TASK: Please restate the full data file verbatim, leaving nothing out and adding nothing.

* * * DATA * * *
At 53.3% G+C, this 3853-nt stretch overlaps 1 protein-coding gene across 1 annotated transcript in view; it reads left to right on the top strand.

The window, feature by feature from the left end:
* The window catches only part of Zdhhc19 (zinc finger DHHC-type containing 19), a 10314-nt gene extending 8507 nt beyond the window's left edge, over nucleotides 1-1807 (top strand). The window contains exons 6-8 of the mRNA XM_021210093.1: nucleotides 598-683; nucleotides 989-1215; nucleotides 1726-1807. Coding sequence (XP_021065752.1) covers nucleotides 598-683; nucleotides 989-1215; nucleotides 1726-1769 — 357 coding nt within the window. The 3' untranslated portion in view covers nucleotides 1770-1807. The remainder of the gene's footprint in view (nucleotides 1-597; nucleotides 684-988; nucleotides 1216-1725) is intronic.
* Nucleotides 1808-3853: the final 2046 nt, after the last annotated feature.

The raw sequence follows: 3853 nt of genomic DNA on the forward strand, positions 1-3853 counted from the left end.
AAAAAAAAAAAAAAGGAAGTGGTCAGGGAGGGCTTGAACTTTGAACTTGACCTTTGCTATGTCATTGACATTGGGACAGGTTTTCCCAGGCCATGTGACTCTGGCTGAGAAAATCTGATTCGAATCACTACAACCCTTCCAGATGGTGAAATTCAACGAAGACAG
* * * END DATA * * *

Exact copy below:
At 53.3% G+C, this 3853-nt stretch overlaps 1 protein-coding gene across 1 annotated transcript in view; it reads left to right on the top strand.

The window, feature by feature from the left end:
* The window catches only part of Zdhhc19 (zinc finger DHHC-type containing 19), a 10314-nt gene extending 8507 nt beyond the window's left edge, over nucleotides 1-1807 (top strand). The window contains exons 6-8 of the mRNA XM_021210093.1: nucleotides 598-683; nucleotides 989-1215; nucleotides 1726-1807. Coding sequence (XP_021065752.1) covers nucleotides 598-683; nucleotides 989-1215; nucleotides 1726-1769 — 357 coding nt within the window. The 3' untranslated portion in view covers nucleotides 1770-1807. The remainder of the gene's footprint in view (nucleotides 1-597; nucleotides 684-988; nucleotides 1216-1725) is intronic.
* Nucleotides 1808-3853: the final 2046 nt, after the last annotated feature.

The raw sequence follows: 3853 nt of genomic DNA on the forward strand, positions 1-3853 counted from the left end.
AAAAAAAAAAAAAAGGAAGTGGTCAGGGAGGGCTTGAACTTTGAACTTGACCTTTGCTATGTCATTGACATTGGGACAGGTTTTCCCAGGCCATGTGACTCTGGCTGAGAAAATCTGATTCGAATCACTACAACCCTTCCAGATGGTGAAATTCAACGAAGACAG